A triple homicide, turns into a conspiracy, turns into a homicide... Not bad...

A triple homicide, turns into a conspiracy, turns into a homicide… Not bad…

Now, don’t get me wrong- many tears pay tribute to Sachi and the ending scene of episode 3, which was great in it’s own right. But the cruelty of time, sent brevity to sabotage the plot from achieving it’s total potential. Consequently, you leave episode 3, unsatisfied with the attention it’s given, feeling like it should have at least spilled into a second episode, especially with it’s significance later in the characterization of Kirito.

Not like it's permanent or anything...

Not like it’s permanent or anything…

After our brief encounter with Lisbeth there aren’t any more 1-episode story arcs, and in their stead we get a series of of episodes that finally have seamless continuity (though it might not be fair to call them arcs, which imply the traditional structure of conflict, climax and resolution). This feels a lot more like the SAO that SAO was originally meant to be: a romance anime in the guise of a shounen, or perhaps a shounen in the guise of a romance. Don’t let anybody tell you differently, the focal point of this anime has always been the relationship between Kirito and Asuna; the fight scenes, the secondary characters, and the entire world, exists to complement and compliment their relationship, not the other way around.

Presented VERY well.

Presented VERY well.

The romance enjoys 6 episodes dedicated almost in totality to their relationship before running into the all to familiar hiccup, time. 14 episodes was all that was given to this first act, and before you know it, you’re left with one and a half episodes left to wrap it all up. And unfortunately, only a single episode is left after the earlier half is used to set up the scenario. What follows is an abrupt, unexpected, and unwanted twist ending.

How it should've ended...

How it should’ve ended…

What happened to the promise of those 100 levels? Where’s the suspense? Where’s the conflict? Answer: It happened too fast for you to even notice. It would’ve been infinitely more entertaining to watch the buildup to the final climatic duel, complete with piqued suspicions and character development, than to just have it thrown at you from no where. Worst of all, I think the producers know this…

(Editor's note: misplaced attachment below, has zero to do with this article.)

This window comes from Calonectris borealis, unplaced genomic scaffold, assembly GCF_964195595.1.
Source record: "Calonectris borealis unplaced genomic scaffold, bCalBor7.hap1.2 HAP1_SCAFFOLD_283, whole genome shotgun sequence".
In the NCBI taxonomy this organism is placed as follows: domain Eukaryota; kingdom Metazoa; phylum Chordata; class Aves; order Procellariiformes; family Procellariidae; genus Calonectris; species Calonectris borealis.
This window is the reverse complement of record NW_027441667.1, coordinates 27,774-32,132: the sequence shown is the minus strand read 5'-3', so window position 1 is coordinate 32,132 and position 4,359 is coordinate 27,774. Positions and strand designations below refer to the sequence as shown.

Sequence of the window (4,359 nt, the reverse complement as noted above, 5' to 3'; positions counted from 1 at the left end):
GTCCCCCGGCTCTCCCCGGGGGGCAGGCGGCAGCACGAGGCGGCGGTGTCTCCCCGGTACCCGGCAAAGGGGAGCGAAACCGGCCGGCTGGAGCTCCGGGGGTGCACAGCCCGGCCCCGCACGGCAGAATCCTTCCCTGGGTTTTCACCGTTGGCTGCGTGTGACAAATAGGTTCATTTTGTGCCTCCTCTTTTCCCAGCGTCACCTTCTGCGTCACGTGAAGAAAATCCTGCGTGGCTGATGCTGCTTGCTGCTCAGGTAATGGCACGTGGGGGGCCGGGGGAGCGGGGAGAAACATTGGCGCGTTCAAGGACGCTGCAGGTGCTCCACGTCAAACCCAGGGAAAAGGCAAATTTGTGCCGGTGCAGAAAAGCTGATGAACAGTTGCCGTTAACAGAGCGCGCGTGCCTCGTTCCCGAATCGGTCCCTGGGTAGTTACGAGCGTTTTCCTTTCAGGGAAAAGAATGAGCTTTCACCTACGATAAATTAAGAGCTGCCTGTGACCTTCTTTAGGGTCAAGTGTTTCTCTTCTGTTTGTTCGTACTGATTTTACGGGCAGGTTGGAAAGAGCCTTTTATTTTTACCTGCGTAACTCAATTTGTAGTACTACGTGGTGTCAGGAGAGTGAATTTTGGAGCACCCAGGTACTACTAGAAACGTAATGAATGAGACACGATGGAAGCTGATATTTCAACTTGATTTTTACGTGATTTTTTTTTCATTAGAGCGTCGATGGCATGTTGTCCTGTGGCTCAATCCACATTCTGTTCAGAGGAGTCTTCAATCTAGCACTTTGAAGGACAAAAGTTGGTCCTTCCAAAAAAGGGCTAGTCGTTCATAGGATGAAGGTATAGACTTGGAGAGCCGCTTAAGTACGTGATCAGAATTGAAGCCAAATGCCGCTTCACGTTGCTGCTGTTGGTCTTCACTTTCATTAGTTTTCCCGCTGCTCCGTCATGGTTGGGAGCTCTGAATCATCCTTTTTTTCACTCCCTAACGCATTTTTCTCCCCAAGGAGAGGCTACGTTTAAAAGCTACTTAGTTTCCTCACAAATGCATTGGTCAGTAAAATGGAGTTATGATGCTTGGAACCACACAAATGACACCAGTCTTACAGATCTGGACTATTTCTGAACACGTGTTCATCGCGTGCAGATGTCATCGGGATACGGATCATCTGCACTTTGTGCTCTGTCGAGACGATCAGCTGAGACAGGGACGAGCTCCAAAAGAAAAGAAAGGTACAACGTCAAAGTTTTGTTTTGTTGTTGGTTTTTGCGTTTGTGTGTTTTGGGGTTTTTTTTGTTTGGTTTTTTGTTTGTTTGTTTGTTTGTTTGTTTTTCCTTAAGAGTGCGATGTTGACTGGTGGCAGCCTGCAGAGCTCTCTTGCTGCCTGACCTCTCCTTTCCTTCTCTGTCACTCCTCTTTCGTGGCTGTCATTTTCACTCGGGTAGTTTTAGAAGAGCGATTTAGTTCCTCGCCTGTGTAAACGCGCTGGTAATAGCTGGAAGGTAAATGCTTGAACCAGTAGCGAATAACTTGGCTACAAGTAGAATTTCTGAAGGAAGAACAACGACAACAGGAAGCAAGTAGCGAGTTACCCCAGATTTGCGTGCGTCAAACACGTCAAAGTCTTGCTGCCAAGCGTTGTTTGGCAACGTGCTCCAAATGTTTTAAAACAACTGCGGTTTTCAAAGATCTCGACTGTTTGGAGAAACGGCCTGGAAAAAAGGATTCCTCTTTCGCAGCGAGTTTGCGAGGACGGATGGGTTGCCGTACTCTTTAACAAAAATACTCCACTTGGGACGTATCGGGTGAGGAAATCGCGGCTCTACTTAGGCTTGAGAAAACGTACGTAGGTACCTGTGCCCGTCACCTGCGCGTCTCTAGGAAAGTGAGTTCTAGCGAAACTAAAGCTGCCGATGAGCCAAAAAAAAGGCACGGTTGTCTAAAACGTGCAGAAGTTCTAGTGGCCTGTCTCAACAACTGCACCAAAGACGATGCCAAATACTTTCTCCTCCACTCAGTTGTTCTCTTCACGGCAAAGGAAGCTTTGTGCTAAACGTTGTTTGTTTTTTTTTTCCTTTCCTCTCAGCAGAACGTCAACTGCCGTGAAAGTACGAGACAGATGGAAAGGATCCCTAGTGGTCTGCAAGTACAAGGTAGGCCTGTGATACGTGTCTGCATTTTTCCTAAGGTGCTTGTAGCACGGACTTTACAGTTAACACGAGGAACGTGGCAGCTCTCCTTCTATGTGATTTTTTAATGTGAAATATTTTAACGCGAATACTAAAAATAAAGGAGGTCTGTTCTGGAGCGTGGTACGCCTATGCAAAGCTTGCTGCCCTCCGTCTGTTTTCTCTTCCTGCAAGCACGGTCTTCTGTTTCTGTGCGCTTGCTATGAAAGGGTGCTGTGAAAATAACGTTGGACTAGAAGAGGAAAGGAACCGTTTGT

How more direct can you get?

How more direct can you get?

And my lack of an efficient segway into the next section leads me to point out what I think is SAO’s greatest strength: it’s themes. From deep philosophical questions like “Is Yui truly intelligent?” and “what is reality?” to the quirks of “If you have underage intercourse in virtual reality, do you still break the law?” (apparently as Kirito shows us, no.) From bottom to brim, SAO is filled with thought-provoking ideas and concepts- more than enough to comprise a dilettante philosopher’s wetdream. I’d pontificate further about just what these themes are, but being a siamese twin to a badly written review is hardly befitting the breadth and depth of some of these issues.

Kirito's a fan of Berkeley, who knew?

Kirito is a fan of Berkeley, who knew?

SAO is quite obviously not your average shounen anime. Deep complex themes, an exceptionally realized romance, and a story flow that’s captivating most of the time, is only hindered partially by terrible time management, and patches of bad direction here and there. Misleading advertisement might get you to believe that this an all-out, balls-to-the-wall, action anime with brief interludes of romance, but it really is the other way around. Well that’s at least for the first part.